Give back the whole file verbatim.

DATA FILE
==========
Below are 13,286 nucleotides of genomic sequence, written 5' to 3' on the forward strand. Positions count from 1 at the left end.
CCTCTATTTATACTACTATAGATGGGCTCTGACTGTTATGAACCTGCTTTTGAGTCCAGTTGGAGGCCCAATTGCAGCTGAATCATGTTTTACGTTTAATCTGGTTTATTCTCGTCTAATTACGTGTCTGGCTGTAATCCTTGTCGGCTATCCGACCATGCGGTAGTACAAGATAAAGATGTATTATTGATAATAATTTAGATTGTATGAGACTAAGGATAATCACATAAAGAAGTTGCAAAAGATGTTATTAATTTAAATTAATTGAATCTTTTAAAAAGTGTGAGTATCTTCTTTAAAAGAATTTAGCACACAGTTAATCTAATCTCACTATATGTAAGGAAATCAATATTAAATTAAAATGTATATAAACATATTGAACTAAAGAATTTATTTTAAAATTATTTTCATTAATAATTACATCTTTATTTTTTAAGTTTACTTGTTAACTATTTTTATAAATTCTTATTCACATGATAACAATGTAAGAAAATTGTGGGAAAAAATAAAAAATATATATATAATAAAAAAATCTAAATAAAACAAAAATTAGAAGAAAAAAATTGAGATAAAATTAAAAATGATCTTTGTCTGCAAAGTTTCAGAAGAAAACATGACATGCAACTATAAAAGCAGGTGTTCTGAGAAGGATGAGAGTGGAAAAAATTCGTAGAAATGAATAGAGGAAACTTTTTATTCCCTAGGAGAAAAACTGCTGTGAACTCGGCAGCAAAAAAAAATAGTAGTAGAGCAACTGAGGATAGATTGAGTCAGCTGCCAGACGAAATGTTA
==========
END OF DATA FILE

Below are 13,286 nucleotides of genomic sequence, written 5' to 3' on the forward strand. Positions count from 1 at the left end.
CCTCTATTTATACTACTATAGATGGGCTCTGACTGTTATGAACCTGCTTTTGAGTCCAGTTGGAGGCCCAATTGCAGCTGAATCATGTTTTACGTTTAATCTGGTTTATTCTCGTCTAATTACGTGTCTGGCTGTAATCCTTGTCGGCTATCCGACCATGCGGTAGTACAAGATAAAGATGTATTATTGATAATAATTTAGATTGTATGAGACTAAGGATAATCACATAAAGAAGTTGCAAAAGATGTTATTAATTTAAATTAATTGAATCTTTTAAAAAGTGTGAGTATCTTCTTTAAAAGAATTTAGCACACAGTTAATCTAATCTCACTATATGTAAGGAAATCAATATTAAATTAAAATGTATATAAACATATTGAACTAAAGAATTTATTTTAAAATTATTTTCATTAATAATTACATCTTTATTTTTTAAGTTTACTTGTTAACTATTTTTATAAATTCTTATTCACATGATAACAATGTAAGAAAATTGTGGGAAAAAATAAAAAATATATATATAATAAAAAAATCTAAATAAAACAAAAATTAGAAGAAAAAAATTGAGATAAAATTAAAAATGATCTTTGTCTGCAAAGTTTCAGAAGAAAACATGACATGCAACTATAAAAGCAGGTGTTCTGAGAAGGATGAGAGTGGAAAAAATTCGTAGAAATGAATAGAGGAAACTTTTTATTCCCTAGGAGAAAAACTGCTGTGAACTCGGCAGCAAAAAAAAATAGTAGTAGAGCAACTGAGGATAGATTGAGTCAGCTGCCAGACGAAATGTTA